The study found that those who continued to consume a high amount of red and processed meat after their cancer diagnosis had a 79% higher risk of death from their colorectal cancer compared to those who continued to consume below average amounts of red and processed meat. However, the study did not find a link between consumption of meat before cancer diagnosis and death from colorectal cancer. The results did not show that exposure to red and processed meat after a colorectal cancer diagnosis affects the path of the disease, said Jeffrey A.


Meyerhardt, MD, clinical director of the Gastrointestinal Cancer Center at the Dana-Farber Cancer Institute in Boston, in his editorial on the study. Meyerhardt postulates that recurrence of colorectal cancer is related to micrometastases, which may be less influenced by the carcinogenic effects of a red and processed meat diet than new primary tumors. Various epidemiological studies in the United States and in other countries have shown that eating more red and processed meats increases colorectal cancer risk.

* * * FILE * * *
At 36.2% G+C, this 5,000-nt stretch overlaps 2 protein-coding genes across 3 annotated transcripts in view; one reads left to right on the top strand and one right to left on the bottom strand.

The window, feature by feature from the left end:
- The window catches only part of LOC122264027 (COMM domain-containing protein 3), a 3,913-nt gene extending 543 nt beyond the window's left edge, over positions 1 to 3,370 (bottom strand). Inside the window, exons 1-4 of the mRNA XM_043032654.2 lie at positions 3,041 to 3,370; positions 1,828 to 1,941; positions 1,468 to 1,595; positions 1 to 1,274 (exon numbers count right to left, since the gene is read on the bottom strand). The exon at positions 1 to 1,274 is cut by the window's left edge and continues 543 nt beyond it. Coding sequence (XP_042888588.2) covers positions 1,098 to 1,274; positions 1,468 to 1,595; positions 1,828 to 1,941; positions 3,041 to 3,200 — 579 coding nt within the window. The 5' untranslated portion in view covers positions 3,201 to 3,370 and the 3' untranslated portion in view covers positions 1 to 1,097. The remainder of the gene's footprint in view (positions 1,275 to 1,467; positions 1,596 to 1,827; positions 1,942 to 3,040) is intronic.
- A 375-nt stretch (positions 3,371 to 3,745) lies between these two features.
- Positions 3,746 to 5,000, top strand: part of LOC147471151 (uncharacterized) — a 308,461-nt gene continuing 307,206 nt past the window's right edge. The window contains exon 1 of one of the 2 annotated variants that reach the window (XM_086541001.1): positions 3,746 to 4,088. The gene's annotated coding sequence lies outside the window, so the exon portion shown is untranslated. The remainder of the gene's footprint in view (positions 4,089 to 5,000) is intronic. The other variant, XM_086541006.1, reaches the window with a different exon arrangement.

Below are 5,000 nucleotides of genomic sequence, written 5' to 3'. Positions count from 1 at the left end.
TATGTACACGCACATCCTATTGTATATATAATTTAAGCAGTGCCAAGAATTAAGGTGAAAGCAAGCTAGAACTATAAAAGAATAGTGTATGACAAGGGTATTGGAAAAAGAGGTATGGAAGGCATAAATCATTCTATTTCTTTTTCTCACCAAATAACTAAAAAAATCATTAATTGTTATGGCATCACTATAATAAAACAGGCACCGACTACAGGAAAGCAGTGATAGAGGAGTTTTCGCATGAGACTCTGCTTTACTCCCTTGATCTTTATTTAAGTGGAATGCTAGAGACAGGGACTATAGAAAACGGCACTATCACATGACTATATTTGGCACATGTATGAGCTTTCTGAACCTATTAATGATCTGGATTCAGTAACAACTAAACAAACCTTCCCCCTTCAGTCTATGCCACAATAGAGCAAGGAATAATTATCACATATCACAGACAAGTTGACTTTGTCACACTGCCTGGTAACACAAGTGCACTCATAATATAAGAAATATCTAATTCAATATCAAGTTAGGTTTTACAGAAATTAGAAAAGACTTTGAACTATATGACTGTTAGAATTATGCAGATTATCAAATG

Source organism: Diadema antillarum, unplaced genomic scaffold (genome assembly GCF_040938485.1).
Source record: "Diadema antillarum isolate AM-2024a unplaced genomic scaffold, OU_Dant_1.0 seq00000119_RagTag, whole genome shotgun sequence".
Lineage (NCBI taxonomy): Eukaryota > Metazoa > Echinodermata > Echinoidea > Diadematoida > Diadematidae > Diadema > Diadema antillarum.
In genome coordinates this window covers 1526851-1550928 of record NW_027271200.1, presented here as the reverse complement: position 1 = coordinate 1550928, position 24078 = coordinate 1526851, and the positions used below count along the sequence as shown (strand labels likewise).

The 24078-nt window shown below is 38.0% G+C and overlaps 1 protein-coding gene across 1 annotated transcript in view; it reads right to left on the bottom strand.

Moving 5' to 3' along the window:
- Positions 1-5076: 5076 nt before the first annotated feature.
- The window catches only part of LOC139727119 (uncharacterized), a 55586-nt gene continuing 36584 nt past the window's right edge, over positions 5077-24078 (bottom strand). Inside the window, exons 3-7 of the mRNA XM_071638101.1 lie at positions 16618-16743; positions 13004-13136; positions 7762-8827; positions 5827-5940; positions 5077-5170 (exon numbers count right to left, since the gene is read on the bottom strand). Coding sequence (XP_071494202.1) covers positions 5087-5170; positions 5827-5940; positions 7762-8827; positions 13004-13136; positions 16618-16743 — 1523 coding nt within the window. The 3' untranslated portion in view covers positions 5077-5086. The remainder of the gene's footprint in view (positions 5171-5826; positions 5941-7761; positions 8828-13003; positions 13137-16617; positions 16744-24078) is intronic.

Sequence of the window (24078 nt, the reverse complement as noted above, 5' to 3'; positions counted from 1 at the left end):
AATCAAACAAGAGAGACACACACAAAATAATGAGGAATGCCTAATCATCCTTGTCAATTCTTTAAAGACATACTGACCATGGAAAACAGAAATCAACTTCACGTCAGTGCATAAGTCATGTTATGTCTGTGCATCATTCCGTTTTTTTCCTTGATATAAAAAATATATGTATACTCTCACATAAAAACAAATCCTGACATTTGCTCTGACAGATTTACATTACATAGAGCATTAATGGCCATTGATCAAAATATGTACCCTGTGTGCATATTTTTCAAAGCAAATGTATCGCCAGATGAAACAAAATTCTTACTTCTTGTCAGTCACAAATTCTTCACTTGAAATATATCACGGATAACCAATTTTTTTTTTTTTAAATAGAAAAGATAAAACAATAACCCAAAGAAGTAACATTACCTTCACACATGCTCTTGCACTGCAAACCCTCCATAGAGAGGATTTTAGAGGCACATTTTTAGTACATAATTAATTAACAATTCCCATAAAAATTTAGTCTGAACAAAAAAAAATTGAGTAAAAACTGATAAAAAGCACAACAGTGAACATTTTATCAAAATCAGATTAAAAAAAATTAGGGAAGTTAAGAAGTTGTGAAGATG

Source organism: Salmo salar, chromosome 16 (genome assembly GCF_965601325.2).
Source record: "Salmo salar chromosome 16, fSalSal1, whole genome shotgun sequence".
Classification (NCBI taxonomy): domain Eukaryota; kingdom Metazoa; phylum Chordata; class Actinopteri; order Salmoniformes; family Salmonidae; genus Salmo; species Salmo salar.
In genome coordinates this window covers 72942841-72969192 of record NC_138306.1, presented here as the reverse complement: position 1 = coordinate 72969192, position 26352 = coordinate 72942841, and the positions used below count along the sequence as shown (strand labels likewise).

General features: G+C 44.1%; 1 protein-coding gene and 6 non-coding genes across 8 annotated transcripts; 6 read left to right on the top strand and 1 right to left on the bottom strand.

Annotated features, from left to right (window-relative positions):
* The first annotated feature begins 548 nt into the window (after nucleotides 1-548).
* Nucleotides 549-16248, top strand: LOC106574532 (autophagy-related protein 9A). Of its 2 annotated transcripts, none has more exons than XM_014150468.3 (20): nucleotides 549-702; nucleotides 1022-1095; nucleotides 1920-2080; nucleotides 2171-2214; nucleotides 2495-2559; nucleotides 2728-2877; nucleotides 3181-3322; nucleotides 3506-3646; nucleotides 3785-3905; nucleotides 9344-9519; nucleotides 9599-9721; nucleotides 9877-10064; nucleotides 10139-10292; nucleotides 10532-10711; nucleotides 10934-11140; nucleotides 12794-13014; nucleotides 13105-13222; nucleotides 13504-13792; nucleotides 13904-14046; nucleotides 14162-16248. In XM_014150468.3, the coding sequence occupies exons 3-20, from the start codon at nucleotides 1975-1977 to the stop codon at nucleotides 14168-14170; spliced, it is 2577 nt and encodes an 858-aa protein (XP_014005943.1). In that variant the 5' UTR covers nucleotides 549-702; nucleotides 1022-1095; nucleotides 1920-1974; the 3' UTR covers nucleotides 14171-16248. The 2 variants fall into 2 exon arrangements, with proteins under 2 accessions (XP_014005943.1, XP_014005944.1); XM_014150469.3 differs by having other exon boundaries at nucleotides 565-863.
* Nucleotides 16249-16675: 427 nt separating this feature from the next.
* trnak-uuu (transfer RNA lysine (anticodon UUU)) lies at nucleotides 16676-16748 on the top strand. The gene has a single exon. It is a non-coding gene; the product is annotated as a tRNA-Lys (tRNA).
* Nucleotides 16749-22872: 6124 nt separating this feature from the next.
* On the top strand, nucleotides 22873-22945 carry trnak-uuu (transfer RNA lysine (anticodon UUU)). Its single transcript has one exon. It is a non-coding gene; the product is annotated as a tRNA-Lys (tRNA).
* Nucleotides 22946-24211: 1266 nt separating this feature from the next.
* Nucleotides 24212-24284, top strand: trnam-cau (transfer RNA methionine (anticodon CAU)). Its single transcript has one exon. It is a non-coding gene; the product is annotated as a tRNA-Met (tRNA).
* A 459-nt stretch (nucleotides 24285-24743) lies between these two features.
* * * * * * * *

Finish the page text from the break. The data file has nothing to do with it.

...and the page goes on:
The findings are based on questionnaires in which the volunteers periodically recalled their eating habits.
This link is convincing according to expert panels for the World Cancer Research Fund and the American Institute of Cancer Research, said McCullough.
Potential hypotheses for how red and processed meat can contribute to carcinogenesis have to do with consumption of carcinogens that are formed during digestion and also when the meat is cooked at high heat. But, the link between diet and cancer outcomes and risk of cancer recurrence for cancer survivors is still not well understood. The author highlights that the available data on diet and colorectal cancer are from observational studies that have potential biases.
Yet randomized trials are also challenging because it is difficult to demonstrate statistical significance.
Nor were they tied to a lower risk of dying from diabetes, even though some research has suggested nuts may have a benefit in that disease.